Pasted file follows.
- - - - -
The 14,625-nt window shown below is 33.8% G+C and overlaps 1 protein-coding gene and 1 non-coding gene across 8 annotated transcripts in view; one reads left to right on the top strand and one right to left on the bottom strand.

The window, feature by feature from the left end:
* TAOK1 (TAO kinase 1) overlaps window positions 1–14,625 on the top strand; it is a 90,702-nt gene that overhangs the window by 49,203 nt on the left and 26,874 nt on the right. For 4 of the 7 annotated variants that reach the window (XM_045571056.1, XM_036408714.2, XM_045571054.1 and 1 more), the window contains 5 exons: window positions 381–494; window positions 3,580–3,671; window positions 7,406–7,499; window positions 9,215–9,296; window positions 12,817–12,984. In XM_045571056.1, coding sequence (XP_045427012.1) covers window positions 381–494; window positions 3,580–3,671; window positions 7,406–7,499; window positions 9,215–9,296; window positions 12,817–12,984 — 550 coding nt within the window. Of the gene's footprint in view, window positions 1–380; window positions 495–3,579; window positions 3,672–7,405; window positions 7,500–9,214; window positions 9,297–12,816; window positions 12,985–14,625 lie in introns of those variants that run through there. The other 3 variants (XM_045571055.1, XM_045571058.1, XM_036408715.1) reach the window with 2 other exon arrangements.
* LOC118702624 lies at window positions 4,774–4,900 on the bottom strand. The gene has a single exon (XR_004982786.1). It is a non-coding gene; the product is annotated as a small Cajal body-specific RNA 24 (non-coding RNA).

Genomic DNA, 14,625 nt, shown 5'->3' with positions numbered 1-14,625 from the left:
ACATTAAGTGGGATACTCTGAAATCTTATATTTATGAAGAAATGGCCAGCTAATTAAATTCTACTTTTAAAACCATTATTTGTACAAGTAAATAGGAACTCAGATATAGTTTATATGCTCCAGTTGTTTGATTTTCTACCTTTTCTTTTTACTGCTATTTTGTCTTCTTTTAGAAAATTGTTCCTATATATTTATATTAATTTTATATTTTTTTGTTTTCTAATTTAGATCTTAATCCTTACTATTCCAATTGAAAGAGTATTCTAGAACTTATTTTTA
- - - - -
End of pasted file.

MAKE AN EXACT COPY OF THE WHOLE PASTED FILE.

The 14,625-nt window shown below is 33.8% G+C and overlaps 1 protein-coding gene and 1 non-coding gene across 8 annotated transcripts in view; one reads left to right on the top strand and one right to left on the bottom strand.

The window, feature by feature from the left end:
* TAOK1 (TAO kinase 1) overlaps window positions 1–14,625 on the top strand; it is a 90,702-nt gene that overhangs the window by 49,203 nt on the left and 26,874 nt on the right. For 4 of the 7 annotated variants that reach the window (XM_045571056.1, XM_036408714.2, XM_045571054.1 and 1 more), the window contains 5 exons: window positions 381–494; window positions 3,580–3,671; window positions 7,406–7,499; window positions 9,215–9,296; window positions 12,817–12,984. In XM_045571056.1, coding sequence (XP_045427012.1) covers window positions 381–494; window positions 3,580–3,671; window positions 7,406–7,499; window positions 9,215–9,296; window positions 12,817–12,984 — 550 coding nt within the window. Of the gene's footprint in view, window positions 1–380; window positions 495–3,579; window positions 3,672–7,405; window positions 7,500–9,214; window positions 9,297–12,816; window positions 12,985–14,625 lie in introns of those variants that run through there. The other 3 variants (XM_045571055.1, XM_045571058.1, XM_036408715.1) reach the window with 2 other exon arrangements.
* LOC118702624 lies at window positions 4,774–4,900 on the bottom strand. The gene has a single exon (XR_004982786.1). It is a non-coding gene; the product is annotated as a small Cajal body-specific RNA 24 (non-coding RNA).

Genomic DNA, 14,625 nt, shown 5'->3' with positions numbered 1-14,625 from the left:
ACATTAAGTGGGATACTCTGAAATCTTATATTTATGAAGAAATGGCCAGCTAATTAAATTCTACTTTTAAAACCATTATTTGTACAAGTAAATAGGAACTCAGATATAGTTTATATGCTCCAGTTGTTTGATTTTCTACCTTTTCTTTTTACTGCTATTTTGTCTTCTTTTAGAAAATTGTTCCTATATATTTATATTAATTTTATATTTTTTTGTTTTCTAATTTAGATCTTAATCCTTACTATTCCAATTGAAAGAGTATTCTAGAACTTATTTTTA